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David Hillson shows how two simple extensions to the standard risk process can bridge the gap between tactics and strategy, ensuring that risk management delivers benefits to the wider organisation. This free Webinar was recorded for the PMI International Development Community of Practice (PMI ID CoP) in March 2012.
View the Webinar here.
David has published an array of books with Gower Publishing, focussing on risk, a full of list of titles can be found here www.gowerpublishing.com/risk-attitude.
In our everyday lives we use our debit cards, credit cards and drivers licence on a regular basis to buy things, prove our age or to show we are legal to drive. Our name is listed on all of these documents but we don’t actually need it. The only people who benefit from our names being present on these cards are identity thieves. Gower author, David Birch, explains in his seminar what needs to be done in order for us to keep our identities protected and safe.
David’s book, Digital Identity Management is available from Gower.
Ian will be presenting at the event in the Business Strategy Theatre at 12pm on Thursday 26th April with the headline of Social Engineering IX – Hacking the Globe – a snappy little title, that sets the theme for an examination of cultural differences that impact on the task of the social engineer. This is the result of his social engineering work across a number of continents.
Do pop in and see Ian on the ECSC stand at any time during the three days - he will be doing regular short presentations each day. ECSC are vendor independent information security specialists offering expert guidance, support and management services.
Ian’s book, Hacking the Human is available from Gower Publishing.
Gower author, Catherine Truel, writes a monthly blog for Supply Chain Asia Magazine covering topics surrounding Customs Management. Her latest post Shipping from East Asia to Europe by land – can central Asia be integrated into the global supply chain? is now live.
We usually focus specifically on our authors and editors in this blog. The following is the first of a series of posts over the coming couple of months, designed to give you a sense of our publishing in 2011.
Gower Publishing on Fraud, Risk and Security in 2011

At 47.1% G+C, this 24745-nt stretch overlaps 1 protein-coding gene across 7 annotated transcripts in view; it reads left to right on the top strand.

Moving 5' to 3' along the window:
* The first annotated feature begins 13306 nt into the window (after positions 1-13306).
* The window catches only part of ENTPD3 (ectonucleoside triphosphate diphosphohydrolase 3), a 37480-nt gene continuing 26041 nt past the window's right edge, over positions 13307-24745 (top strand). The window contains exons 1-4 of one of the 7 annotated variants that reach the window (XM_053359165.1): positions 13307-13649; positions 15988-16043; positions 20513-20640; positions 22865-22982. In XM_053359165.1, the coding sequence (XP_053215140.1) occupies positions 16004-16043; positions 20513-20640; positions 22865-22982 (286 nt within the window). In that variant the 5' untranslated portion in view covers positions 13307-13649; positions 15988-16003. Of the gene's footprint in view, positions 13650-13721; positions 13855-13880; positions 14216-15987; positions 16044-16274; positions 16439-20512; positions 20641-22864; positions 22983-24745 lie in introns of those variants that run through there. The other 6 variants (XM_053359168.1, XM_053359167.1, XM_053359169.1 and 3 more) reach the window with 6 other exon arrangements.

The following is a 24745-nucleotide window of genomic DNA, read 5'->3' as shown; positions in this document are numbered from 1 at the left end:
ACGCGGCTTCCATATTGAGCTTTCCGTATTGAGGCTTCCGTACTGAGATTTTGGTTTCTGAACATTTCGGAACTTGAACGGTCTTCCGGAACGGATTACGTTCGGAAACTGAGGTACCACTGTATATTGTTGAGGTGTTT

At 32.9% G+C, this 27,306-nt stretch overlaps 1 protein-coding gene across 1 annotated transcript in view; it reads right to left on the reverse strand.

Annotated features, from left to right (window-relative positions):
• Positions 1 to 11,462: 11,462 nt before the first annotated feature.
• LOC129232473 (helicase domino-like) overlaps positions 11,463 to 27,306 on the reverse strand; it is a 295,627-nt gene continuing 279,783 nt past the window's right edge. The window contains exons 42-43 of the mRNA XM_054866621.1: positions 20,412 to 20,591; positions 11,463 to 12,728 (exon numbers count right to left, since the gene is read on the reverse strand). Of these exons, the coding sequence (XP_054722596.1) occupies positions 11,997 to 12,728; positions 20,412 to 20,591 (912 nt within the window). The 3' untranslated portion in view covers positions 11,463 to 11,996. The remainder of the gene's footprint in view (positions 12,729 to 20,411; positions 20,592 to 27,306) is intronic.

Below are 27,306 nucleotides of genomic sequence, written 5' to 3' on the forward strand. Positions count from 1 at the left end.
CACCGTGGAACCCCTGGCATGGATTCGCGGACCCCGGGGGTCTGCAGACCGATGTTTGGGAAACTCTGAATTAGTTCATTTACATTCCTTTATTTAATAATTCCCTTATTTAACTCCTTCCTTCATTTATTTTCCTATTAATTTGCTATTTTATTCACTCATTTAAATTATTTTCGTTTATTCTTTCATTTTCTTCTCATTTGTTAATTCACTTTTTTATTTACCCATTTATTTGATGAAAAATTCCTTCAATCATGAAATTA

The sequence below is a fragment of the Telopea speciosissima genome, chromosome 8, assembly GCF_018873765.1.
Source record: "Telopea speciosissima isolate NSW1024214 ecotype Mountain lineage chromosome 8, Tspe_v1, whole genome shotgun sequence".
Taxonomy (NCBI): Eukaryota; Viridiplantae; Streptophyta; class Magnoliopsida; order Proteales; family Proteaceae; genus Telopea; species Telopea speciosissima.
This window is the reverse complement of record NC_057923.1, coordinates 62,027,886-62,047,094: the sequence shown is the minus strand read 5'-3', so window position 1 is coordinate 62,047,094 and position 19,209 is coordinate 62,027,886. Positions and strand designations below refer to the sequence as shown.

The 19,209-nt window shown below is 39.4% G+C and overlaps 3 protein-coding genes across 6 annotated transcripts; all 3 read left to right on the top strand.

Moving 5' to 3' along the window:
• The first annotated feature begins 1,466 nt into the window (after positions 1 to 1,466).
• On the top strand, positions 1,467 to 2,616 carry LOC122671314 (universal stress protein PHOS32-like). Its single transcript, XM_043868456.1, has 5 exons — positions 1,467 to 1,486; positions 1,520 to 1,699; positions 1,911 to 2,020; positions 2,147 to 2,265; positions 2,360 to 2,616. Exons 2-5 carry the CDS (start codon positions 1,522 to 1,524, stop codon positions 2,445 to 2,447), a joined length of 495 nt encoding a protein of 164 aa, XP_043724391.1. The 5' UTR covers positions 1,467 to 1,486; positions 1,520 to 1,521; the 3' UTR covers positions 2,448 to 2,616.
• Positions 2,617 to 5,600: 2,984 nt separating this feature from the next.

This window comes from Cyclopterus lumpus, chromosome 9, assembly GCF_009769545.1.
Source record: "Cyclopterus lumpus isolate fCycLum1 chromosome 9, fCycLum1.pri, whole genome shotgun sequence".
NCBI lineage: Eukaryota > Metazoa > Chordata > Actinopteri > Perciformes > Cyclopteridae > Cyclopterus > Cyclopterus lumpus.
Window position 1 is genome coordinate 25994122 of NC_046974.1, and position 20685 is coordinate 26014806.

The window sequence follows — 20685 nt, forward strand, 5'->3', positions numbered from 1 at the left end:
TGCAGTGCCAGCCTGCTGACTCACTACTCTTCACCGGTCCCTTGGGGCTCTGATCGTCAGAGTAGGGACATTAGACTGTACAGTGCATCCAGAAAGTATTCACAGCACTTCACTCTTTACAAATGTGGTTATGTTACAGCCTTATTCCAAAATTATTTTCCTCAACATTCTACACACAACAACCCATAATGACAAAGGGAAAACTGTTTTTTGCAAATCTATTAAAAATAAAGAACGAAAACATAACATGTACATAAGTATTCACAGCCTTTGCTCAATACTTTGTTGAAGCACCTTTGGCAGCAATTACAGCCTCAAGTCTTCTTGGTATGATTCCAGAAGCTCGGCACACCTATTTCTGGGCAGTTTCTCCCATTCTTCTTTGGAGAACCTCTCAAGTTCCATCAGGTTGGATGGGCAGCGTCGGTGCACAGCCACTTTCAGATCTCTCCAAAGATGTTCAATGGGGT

There are several themes to our fraud, risk and security publishing through 2011 and into 2012.
Fraud and corporate crime: You can see a continuing focus on fraud and corporate crime with titles such as Kimberly Goetz’s An Introduction to Internet-Based Financial Investigations; The Anatomy of Fraud and Corruption by Tomas Brytting, Richard Minogue and Veronica Morino; a brand new Gower Handbook, The Handbook of Fraud Investigation and Prevention, edited by Alan Doig; and a look at a very specific aspect of fraud with Bernard Katz’s Detecting and Reducing Supply Chain Fraud.
Strategic risk: I think there’s an increased focus on strategic risk too, with books such as Gabrielle O’Donovan’s Solvency II: Stakeholder Communications and Change; Adrian Davies’ third book for Gower, Culture Clash and the Challenge of Globalisation, which looks ahead at the future for corporate governance; and Vicky Kubitscheck’s Integrated Assurance. Strategic risk is a theme behind many of the new titles in the Short Guides to Business Risk Series. With titles on Equality Risk (Tony Morden), Cartel Risk (Helen Bignall and John Pheasant) Compliance Risk, (Carl Macrae and Amelie Snape) amongst others, as well as David Tattam’s Short Guide to Operational Risk – not strategic, I grant you, but an excellent guide, nevertheless.
Risk facilitation and investigation: The final titles I’d like to highlight are Penny Pullen and Ruth Murray-Webster’s A Short Guide to Facilitating Risk Management and Crawford Robinson’s Investigations at Work; both intensely practical, practitioner-oriented books.
In this chapter, Doug Hopton looks at Customer Due Diligence he says ‘CDD is frequently misunderstood – to many people CDD only means the process of identification and verification of a new customer or client (that is, ID&V). This, of course, is not just the case. ID&V is the start of the CDD process. CDD is therefore essential not only to identify your new customers but to ensure that you do not establish relationships with anyone on a UN sanction list or similar.’ So he starts by asking ‘What is CDD?’
The following has been one of the more popular chapters downloaded on our website and so I thought you’d like to see it here also.
In understanding and protecting ourselves from social engineering attacks, it is important that we understand where the limits of trust should lie. Read the full chapter here.
Ian Mann is the author of Hacking the Human